Another point I’d like to make for people worried about a link between high testosterone and prostate cancer is that it just doesn’t make sense. Prostate cancer becomes more prevalent in men as they age, and that’s also when their testosterone levels decline. We almost never see it in men in their peak testosterone years, in their 20s for instance. We know from autopsy studies that 8% of men in their 20s already have tiny prostate cancers, so if testosterone really made prostate cancer grow so rapidly — we used to talk about it like it was pouring gasoline on a fire — we should see some appreciable rate of prostate cancer in men in their 20s. We don’t. So, I’m no longer worried that giving testosterone to men will make their hidden cancer grow, because I’m convinced that it doesn’t happen.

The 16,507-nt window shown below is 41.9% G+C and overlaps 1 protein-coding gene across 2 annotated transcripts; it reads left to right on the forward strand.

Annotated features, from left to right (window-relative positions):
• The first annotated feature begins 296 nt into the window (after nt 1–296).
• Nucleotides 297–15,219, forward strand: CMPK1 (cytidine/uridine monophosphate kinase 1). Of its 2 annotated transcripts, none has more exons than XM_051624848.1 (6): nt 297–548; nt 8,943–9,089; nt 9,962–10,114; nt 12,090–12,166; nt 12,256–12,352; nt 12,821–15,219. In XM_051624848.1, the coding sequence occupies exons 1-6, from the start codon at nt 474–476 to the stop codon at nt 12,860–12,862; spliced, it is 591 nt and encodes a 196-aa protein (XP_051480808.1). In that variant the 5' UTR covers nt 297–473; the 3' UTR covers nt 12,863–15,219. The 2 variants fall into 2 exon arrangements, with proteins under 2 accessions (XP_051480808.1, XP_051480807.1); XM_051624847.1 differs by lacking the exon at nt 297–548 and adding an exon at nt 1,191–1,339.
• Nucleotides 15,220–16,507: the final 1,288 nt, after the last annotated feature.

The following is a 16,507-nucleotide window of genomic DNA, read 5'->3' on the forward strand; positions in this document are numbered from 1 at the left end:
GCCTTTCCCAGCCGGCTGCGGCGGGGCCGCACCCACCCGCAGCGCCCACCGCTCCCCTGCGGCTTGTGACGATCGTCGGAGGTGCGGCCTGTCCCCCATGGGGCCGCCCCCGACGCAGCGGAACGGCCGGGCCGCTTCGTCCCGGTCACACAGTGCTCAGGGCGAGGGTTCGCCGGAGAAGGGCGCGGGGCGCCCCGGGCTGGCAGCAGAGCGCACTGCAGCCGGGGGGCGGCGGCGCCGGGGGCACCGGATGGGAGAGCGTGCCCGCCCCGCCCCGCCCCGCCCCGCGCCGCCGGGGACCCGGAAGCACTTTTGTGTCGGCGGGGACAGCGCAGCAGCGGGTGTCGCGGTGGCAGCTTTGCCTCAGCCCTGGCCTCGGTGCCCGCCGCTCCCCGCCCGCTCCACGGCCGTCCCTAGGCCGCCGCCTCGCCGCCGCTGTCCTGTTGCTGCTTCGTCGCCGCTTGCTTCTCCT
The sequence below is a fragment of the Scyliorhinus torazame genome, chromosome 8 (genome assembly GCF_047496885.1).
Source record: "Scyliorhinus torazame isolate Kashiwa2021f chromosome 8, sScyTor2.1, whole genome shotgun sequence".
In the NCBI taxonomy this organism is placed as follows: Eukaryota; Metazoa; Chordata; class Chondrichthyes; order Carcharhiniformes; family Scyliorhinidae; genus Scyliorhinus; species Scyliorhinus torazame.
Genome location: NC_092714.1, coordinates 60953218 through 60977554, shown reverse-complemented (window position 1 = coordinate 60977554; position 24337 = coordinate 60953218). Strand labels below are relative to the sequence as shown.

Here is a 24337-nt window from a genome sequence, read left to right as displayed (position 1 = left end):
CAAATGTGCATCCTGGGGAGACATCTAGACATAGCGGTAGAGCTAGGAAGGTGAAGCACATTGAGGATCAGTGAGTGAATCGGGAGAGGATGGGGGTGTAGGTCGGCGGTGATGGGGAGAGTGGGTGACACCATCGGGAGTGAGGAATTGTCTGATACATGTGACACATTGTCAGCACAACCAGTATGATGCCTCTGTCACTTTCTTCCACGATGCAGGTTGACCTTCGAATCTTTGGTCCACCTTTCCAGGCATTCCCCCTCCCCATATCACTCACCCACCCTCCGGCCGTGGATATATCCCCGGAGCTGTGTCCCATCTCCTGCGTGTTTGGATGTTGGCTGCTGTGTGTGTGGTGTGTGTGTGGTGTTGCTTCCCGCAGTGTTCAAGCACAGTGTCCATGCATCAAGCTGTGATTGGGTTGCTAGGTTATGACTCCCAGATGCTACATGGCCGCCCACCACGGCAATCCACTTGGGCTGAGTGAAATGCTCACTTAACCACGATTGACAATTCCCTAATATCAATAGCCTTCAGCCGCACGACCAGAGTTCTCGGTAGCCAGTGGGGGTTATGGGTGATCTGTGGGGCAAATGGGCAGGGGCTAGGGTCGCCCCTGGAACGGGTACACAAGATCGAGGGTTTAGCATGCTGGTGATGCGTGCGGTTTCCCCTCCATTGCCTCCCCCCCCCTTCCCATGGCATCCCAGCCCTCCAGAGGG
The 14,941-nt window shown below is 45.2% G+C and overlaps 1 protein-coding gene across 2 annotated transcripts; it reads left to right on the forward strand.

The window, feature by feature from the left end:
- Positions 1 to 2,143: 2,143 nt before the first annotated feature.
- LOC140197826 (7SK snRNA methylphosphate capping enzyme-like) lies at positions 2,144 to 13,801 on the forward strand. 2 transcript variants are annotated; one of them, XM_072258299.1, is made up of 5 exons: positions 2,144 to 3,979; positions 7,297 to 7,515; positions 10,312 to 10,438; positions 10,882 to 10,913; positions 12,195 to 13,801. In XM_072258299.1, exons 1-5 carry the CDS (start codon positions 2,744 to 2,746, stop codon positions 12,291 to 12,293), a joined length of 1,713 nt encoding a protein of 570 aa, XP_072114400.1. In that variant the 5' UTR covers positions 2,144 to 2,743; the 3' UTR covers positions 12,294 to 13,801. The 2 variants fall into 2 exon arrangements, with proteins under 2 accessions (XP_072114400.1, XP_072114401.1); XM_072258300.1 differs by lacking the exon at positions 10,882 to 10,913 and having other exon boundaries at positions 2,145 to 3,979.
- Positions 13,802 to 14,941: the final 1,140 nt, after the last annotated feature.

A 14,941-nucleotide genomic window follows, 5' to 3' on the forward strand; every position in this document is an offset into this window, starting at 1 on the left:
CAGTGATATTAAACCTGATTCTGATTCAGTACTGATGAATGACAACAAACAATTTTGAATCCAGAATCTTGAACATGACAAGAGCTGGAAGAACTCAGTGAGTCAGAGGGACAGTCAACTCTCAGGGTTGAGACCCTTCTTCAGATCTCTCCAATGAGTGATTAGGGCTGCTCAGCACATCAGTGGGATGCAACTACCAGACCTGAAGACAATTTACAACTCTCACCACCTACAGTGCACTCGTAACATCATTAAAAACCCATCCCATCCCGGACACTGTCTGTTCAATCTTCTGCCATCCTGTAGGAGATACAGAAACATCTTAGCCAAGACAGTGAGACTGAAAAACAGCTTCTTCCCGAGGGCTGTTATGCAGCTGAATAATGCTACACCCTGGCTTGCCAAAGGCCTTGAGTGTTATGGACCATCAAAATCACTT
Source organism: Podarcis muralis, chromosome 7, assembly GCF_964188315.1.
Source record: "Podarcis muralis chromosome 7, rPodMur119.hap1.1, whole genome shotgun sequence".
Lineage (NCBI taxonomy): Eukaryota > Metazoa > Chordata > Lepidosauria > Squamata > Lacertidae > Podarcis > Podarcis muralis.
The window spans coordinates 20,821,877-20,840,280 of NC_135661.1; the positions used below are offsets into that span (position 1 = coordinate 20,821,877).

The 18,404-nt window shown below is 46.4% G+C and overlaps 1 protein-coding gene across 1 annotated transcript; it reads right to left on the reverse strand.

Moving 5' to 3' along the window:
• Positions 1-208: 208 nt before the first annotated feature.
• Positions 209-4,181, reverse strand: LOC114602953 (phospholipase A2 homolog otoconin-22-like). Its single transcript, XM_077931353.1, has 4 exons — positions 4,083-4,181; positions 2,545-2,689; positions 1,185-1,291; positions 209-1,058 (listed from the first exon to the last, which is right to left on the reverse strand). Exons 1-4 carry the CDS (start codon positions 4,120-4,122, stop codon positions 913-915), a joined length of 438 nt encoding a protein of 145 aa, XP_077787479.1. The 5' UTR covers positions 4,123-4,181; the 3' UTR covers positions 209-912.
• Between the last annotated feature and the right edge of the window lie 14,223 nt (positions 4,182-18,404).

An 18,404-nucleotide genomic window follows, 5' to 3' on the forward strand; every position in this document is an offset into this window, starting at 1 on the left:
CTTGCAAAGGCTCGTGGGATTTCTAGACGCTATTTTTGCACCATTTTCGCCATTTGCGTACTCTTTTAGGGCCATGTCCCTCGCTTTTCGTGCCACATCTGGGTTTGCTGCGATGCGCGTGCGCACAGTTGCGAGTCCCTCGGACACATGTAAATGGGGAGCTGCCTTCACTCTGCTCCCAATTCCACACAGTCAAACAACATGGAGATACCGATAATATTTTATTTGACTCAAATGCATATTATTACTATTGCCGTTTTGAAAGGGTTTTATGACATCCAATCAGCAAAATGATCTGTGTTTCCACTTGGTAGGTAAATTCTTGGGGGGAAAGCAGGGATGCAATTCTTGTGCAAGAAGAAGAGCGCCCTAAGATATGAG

During the Second World War car production in the UK gave way to commercial and military vehicle production, and many motor vehicle plants were converted to aircraft and aero engine production. Following the war the government controlled the supply of steel, and priority was given to supplying foreign-revenue-raising export businesses. In 1947 steel was available only to businesses which exported at least 75% of their production. This, coupled with the inevitably limited competition from continental Europe, and with demand for new vehicles in America and in Australia being greater than the American industry alone could supply, resulted in British vehicle exports reaching record levels and the UK became the world's largest motor vehicle exporter. In 1937 the UK provided 15% of world vehicle exports. By 1950, a year in which 75% of British car production and 60% of its commercial vehicle production was exported, the UK provided 52% of the world's exported vehicles.